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How to Hire Terrific Employees: Part One
Part One: Adopt a Screening Process That Reveals Applicants' Qualities & Skills
Choose the staff who make your business inviting to customers and profitable for you. A three-part article hiring process to help you find employees you can trust.
Your customers are looking for more than the latest model or best price. They want to engage with employees who know the products and services, and are also sensitive to their needs. Savvy business owners treasure the peace of mind that comes from having employees with whom they can communicate easily, and are eager to help the business be successful.
Have you ever lost sleep over having to reprimand or fire an employee? Most likely this was due to an unpleasant interaction with a customer or co-worker. Many managers were taught to look for candidates with a background in needed skills. For businesses that depend on excellent customer service, it’s often wiser to hire people who naturally care about others. This is because it is easier to train good-hearted people in practical skills than to try to teach empathy.
You may wonder if you have the knowledge, skill, or patience to direct such a hiring process. Take heart. If you love your business and know your customers, you have all the information you need.
Hire In Haste, Repent In Leisure
It’s tempting to hire someone after one lively conversation. However, this magical feeling of rapport is only one of many important elements that may indicate a good fit. A thorough hiring process benefits everyone. You gain the confidence to make a commitment to new employees, and they are invited to communicate honestly with you.
For twenty years as a psychotherapist and business consultant, I have counseled business owners in solving problems caused by mismatched, unproductive, or insensitive personnel. The best way to avoid this struggle is to use a hiring process that highlights interpersonal qualities as well as an aptitude for the job.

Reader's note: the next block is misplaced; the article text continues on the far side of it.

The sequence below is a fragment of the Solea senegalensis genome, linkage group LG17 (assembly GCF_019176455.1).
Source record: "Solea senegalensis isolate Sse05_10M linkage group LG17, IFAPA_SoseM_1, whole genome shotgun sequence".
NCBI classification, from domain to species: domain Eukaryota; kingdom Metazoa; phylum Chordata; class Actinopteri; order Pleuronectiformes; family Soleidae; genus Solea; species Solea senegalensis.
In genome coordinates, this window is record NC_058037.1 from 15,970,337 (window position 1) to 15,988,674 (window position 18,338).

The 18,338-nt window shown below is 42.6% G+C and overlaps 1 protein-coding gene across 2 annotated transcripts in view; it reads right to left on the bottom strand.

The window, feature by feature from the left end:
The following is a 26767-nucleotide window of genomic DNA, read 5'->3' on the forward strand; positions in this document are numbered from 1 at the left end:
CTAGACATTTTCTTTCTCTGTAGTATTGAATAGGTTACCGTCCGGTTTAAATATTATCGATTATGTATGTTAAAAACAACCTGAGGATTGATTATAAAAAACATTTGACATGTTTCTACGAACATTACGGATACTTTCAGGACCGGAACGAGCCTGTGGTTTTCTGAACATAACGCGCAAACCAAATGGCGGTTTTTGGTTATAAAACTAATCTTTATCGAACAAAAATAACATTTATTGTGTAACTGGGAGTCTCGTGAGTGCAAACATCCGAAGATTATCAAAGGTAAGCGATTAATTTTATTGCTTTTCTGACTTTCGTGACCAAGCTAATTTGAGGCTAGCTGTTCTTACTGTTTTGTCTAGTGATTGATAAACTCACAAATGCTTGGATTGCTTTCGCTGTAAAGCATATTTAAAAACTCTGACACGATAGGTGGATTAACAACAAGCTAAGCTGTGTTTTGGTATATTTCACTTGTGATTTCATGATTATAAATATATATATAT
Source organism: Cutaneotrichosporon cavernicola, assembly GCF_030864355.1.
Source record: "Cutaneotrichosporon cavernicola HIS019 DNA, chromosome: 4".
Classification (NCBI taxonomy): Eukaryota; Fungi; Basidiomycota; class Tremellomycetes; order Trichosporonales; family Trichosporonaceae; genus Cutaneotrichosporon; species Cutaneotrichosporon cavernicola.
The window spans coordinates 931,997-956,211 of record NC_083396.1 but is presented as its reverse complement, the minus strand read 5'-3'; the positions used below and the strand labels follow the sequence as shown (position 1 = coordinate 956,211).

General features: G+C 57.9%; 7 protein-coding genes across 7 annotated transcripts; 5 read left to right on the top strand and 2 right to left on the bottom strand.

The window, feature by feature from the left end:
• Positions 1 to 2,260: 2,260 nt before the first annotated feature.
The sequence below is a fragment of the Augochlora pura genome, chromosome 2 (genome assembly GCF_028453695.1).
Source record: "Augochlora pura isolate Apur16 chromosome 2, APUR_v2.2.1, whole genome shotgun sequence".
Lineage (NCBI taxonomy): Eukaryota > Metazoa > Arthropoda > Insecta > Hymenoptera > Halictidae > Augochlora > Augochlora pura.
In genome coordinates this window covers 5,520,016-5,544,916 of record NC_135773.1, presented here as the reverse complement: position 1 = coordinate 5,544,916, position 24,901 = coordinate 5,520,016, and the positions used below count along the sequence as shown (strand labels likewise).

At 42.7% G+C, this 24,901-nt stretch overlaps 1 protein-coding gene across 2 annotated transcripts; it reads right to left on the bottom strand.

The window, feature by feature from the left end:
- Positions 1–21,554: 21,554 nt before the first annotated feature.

Three Elements of a Thorough Hiring Process
To identify a candidate’s personal qualities, a hiring process needs three distinct elements of screening, probation, and evaluation. Each step gives you the opportunity to determine if a prospective employee can help you meet the goals unique to your business. No one can hurry this exploration and count on good results. Using all three elements allows you to detach from the natural tendency to want to like and be liked. You are not pressured to make an important decision with too little information. Your reward will be finding employees who make your business a delight for the customers, co-workers, and you.
Screen for Qualities as well as Skills
Promise yourself to base this major decision on more than an initial interview. People who shine under pressure and claim dazzling skills will not necessarily have empathy for customers or loyalty to you. Someone who appears less confident initially may turn out to be an ideal employee.
Make sure the job application includes questions to answer in writing: describe interests, unusual background, or skills. Find out if they are artists or photographers, what their hobbies are. Where have they traveled? What books have they read?
You can sense how they would interact with your customers while discussing their interests and experience. You can weigh their ability to carry on open conversation, which is a basis of good sales and customer satisfaction.
Get the Most from the Initial Interview
This is where you learn if job candidates follow your instruction and respect your time, and how they dress for work. Schedule at least an hour – you do not want to hurry this process. Use the following guidelines to make your meeting as productive as possible: